Amy Nolfo-Bingley of Butter Beans Antiques (who exhibits at Ann Arbor Antiques) sees trends toward repurposed furniture reupholstered with new retro-inspired fabrics and bringing garden pieces in. “I can’t tell you how many old white urns we’ve sold to use for wood by the fireplace or in the center of the harvest table,” she says. 

While ironstone, yellow ware and chintz are perennially popular, cottage style is definitely evolving, Nolfo-Bingley adds. “Shabby chic is still around, but people are mixing that palette with natural and weathered woods, metal and light industrial items for a whole new look that’s very exciting.”


New Ravenna Jordan WaveDesign Trend 3:
High Style, Low-Maintenance

Few people want to spend their limited time at their cottage maintaining that cottage, say designers. That’s especially true in high-traffic kitchens and baths.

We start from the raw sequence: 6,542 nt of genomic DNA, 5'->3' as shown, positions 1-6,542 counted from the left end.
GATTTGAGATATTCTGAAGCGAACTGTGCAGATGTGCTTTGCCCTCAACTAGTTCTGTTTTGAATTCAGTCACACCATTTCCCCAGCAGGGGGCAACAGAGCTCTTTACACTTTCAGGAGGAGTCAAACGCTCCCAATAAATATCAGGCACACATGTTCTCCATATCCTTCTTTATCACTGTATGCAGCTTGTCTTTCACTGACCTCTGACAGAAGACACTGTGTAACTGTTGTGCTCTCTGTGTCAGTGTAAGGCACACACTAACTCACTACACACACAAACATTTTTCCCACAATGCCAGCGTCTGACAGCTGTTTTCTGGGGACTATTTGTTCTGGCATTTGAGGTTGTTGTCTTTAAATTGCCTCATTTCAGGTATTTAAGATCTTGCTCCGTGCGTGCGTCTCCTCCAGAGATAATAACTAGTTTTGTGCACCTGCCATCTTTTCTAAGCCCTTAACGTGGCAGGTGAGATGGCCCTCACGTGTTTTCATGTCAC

New Ravenna octopus garden bottleKitchen designer Marilyn Nagelkirk of Kitchen West in Douglas has seen more requests for and more options in durable materials such as quartzite countertops that look like high-end marble or soapstone. “People want the best of both worlds,” she says. 

They also want kitchens that mix the classic looks of the past with more modern amenities. The best cottage kitchens incorporate punches of color (“We have some great new range colors,” Nagelkirk illustrates) and vintage elements such as banquettes, bin pulls, subway tile and farm sinks.

 

“We won an award recently for a kitchen that had a wood countertop around the prep area,” the designer notes. “Wood elements such as a countertop, an island or banquette warm up the room and can be really inviting.”